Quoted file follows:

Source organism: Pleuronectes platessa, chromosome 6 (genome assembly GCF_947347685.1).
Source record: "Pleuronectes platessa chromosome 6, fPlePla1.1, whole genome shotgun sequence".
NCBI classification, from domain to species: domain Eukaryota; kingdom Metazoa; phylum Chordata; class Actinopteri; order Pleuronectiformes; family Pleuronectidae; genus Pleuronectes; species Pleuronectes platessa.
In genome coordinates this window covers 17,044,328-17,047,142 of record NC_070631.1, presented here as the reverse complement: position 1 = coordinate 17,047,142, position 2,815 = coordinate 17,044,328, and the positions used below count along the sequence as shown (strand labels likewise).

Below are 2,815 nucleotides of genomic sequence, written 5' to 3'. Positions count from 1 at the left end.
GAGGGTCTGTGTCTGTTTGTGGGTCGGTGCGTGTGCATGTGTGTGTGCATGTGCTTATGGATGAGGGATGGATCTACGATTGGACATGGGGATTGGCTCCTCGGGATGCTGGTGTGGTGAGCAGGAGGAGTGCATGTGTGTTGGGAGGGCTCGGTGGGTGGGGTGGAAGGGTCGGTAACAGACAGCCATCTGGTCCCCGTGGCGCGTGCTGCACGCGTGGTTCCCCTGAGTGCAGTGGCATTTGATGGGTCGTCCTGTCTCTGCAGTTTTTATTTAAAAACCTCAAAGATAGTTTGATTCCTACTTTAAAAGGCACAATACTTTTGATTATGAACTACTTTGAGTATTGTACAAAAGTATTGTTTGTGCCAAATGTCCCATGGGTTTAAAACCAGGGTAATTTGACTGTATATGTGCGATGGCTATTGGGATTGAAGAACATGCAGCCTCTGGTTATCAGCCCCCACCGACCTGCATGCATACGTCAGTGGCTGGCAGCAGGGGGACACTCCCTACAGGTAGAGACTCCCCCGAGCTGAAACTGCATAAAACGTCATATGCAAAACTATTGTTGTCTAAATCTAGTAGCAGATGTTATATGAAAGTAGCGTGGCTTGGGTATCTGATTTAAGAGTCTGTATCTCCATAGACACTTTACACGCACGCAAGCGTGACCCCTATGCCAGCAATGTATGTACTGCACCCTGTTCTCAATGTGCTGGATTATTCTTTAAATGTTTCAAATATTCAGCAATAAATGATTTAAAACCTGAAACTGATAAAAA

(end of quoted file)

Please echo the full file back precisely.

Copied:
Source organism: Pleuronectes platessa, chromosome 6 (genome assembly GCF_947347685.1).
Source record: "Pleuronectes platessa chromosome 6, fPlePla1.1, whole genome shotgun sequence".
NCBI classification, from domain to species: domain Eukaryota; kingdom Metazoa; phylum Chordata; class Actinopteri; order Pleuronectiformes; family Pleuronectidae; genus Pleuronectes; species Pleuronectes platessa.
In genome coordinates this window covers 17,044,328-17,047,142 of record NC_070631.1, presented here as the reverse complement: position 1 = coordinate 17,047,142, position 2,815 = coordinate 17,044,328, and the positions used below count along the sequence as shown (strand labels likewise).

Below are 2,815 nucleotides of genomic sequence, written 5' to 3'. Positions count from 1 at the left end.
GAGGGTCTGTGTCTGTTTGTGGGTCGGTGCGTGTGCATGTGTGTGTGCATGTGCTTATGGATGAGGGATGGATCTACGATTGGACATGGGGATTGGCTCCTCGGGATGCTGGTGTGGTGAGCAGGAGGAGTGCATGTGTGTTGGGAGGGCTCGGTGGGTGGGGTGGAAGGGTCGGTAACAGACAGCCATCTGGTCCCCGTGGCGCGTGCTGCACGCGTGGTTCCCCTGAGTGCAGTGGCATTTGATGGGTCGTCCTGTCTCTGCAGTTTTTATTTAAAAACCTCAAAGATAGTTTGATTCCTACTTTAAAAGGCACAATACTTTTGATTATGAACTACTTTGAGTATTGTACAAAAGTATTGTTTGTGCCAAATGTCCCATGGGTTTAAAACCAGGGTAATTTGACTGTATATGTGCGATGGCTATTGGGATTGAAGAACATGCAGCCTCTGGTTATCAGCCCCCACCGACCTGCATGCATACGTCAGTGGCTGGCAGCAGGGGGACACTCCCTACAGGTAGAGACTCCCCCGAGCTGAAACTGCATAAAACGTCATATGCAAAACTATTGTTGTCTAAATCTAGTAGCAGATGTTATATGAAAGTAGCGTGGCTTGGGTATCTGATTTAAGAGTCTGTATCTCCATAGACACTTTACACGCACGCAAGCGTGACCCCTATGCCAGCAATGTATGTACTGCACCCTGTTCTCAATGTGCTGGATTATTCTTTAAATGTTTCAAATATTCAGCAATAAATGATTTAAAACCTGAAACTGATAAAAA